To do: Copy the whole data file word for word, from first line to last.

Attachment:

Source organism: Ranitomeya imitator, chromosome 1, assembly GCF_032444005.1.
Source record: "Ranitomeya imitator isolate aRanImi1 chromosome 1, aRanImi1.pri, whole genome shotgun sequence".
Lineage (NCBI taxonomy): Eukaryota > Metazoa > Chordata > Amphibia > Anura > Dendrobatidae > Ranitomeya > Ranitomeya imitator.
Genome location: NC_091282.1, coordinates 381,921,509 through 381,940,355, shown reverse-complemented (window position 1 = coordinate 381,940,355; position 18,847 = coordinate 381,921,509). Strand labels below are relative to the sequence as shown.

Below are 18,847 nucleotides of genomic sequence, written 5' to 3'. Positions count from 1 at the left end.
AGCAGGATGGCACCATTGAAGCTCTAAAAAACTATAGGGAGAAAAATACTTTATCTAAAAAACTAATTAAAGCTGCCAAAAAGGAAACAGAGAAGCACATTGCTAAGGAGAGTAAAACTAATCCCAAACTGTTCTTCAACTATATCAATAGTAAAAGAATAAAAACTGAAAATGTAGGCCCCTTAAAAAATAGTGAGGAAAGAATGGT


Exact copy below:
Source organism: Ranitomeya imitator, chromosome 1, assembly GCF_032444005.1.
Source record: "Ranitomeya imitator isolate aRanImi1 chromosome 1, aRanImi1.pri, whole genome shotgun sequence".
Lineage (NCBI taxonomy): Eukaryota > Metazoa > Chordata > Amphibia > Anura > Dendrobatidae > Ranitomeya > Ranitomeya imitator.
Genome location: NC_091282.1, coordinates 381,921,509 through 381,940,355, shown reverse-complemented (window position 1 = coordinate 381,940,355; position 18,847 = coordinate 381,921,509). Strand labels below are relative to the sequence as shown.

Below are 18,847 nucleotides of genomic sequence, written 5' to 3'. Positions count from 1 at the left end.
AGCAGGATGGCACCATTGAAGCTCTAAAAAACTATAGGGAGAAAAATACTTTATCTAAAAAACTAATTAAAGCTGCCAAAAAGGAAACAGAGAAGCACATTGCTAAGGAGAGTAAAACTAATCCCAAACTGTTCTTCAACTATATCAATAGTAAAAGAATAAAAACTGAAAATGTAGGCCCCTTAAAAAATAGTGAGGAAAGAATGGT